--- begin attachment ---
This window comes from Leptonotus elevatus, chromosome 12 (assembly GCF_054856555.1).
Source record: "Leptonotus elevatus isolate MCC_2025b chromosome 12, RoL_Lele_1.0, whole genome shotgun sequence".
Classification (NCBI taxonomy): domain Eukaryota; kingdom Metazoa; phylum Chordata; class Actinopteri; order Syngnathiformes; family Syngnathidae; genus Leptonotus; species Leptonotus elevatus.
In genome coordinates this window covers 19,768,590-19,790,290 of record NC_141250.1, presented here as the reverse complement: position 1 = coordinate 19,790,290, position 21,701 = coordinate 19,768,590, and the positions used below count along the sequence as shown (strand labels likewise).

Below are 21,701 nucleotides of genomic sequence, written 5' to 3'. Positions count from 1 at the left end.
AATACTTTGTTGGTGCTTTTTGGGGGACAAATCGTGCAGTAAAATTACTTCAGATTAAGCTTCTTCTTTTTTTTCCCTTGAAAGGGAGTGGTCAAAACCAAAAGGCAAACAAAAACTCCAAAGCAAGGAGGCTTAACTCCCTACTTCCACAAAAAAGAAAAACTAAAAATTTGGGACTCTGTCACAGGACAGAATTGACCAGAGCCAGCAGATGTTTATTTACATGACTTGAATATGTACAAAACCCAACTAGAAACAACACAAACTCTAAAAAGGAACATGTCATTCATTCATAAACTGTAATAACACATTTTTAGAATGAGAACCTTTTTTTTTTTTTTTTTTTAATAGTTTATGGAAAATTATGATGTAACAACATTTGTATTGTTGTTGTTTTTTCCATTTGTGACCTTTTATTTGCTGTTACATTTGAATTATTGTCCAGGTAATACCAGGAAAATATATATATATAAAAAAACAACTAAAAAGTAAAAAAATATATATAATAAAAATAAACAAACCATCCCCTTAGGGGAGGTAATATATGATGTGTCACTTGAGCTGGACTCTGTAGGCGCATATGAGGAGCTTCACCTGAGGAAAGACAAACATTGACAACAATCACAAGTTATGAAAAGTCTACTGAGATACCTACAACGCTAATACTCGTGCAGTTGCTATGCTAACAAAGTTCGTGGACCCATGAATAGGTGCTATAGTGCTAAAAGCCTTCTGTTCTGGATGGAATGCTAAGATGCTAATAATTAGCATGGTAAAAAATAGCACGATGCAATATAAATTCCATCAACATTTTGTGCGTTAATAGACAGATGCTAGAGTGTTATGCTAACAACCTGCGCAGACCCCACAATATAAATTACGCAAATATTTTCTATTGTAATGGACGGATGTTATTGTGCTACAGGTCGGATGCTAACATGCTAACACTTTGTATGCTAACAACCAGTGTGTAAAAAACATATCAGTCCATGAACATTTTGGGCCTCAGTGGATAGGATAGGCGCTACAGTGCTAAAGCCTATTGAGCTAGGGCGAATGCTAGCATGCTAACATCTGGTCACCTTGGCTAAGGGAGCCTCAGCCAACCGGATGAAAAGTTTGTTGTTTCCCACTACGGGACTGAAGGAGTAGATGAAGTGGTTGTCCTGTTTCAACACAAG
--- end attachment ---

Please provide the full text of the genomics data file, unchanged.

This window comes from Leptonotus elevatus, chromosome 12 (assembly GCF_054856555.1).
Source record: "Leptonotus elevatus isolate MCC_2025b chromosome 12, RoL_Lele_1.0, whole genome shotgun sequence".
Classification (NCBI taxonomy): domain Eukaryota; kingdom Metazoa; phylum Chordata; class Actinopteri; order Syngnathiformes; family Syngnathidae; genus Leptonotus; species Leptonotus elevatus.
In genome coordinates this window covers 19,768,590-19,790,290 of record NC_141250.1, presented here as the reverse complement: position 1 = coordinate 19,790,290, position 21,701 = coordinate 19,768,590, and the positions used below count along the sequence as shown (strand labels likewise).

Below are 21,701 nucleotides of genomic sequence, written 5' to 3'. Positions count from 1 at the left end.
AATACTTTGTTGGTGCTTTTTGGGGGACAAATCGTGCAGTAAAATTACTTCAGATTAAGCTTCTTCTTTTTTTTCCCTTGAAAGGGAGTGGTCAAAACCAAAAGGCAAACAAAAACTCCAAAGCAAGGAGGCTTAACTCCCTACTTCCACAAAAAAGAAAAACTAAAAATTTGGGACTCTGTCACAGGACAGAATTGACCAGAGCCAGCAGATGTTTATTTACATGACTTGAATATGTACAAAACCCAACTAGAAACAACACAAACTCTAAAAAGGAACATGTCATTCATTCATAAACTGTAATAACACATTTTTAGAATGAGAACCTTTTTTTTTTTTTTTTTTTAATAGTTTATGGAAAATTATGATGTAACAACATTTGTATTGTTGTTGTTTTTTCCATTTGTGACCTTTTATTTGCTGTTACATTTGAATTATTGTCCAGGTAATACCAGGAAAATATATATATATAAAAAAACAACTAAAAAGTAAAAAAATATATATAATAAAAATAAACAAACCATCCCCTTAGGGGAGGTAATATATGATGTGTCACTTGAGCTGGACTCTGTAGGCGCATATGAGGAGCTTCACCTGAGGAAAGACAAACATTGACAACAATCACAAGTTATGAAAAGTCTACTGAGATACCTACAACGCTAATACTCGTGCAGTTGCTATGCTAACAAAGTTCGTGGACCCATGAATAGGTGCTATAGTGCTAAAAGCCTTCTGTTCTGGATGGAATGCTAAGATGCTAATAATTAGCATGGTAAAAAATAGCACGATGCAATATAAATTCCATCAACATTTTGTGCGTTAATAGACAGATGCTAGAGTGTTATGCTAACAACCTGCGCAGACCCCACAATATAAATTACGCAAATATTTTCTATTGTAATGGACGGATGTTATTGTGCTACAGGTCGGATGCTAACATGCTAACACTTTGTATGCTAACAACCAGTGTGTAAAAAACATATCAGTCCATGAACATTTTGGGCCTCAGTGGATAGGATAGGCGCTACAGTGCTAAAGCCTATTGAGCTAGGGCGAATGCTAGCATGCTAACATCTGGTCACCTTGGCTAAGGGAGCCTCAGCCAACCGGATGAAAAGTTTGTTGTTTCCCACTACGGGACTGAAGGAGTAGATGAAGTGGTTGTCCTGTTTCAACACAAG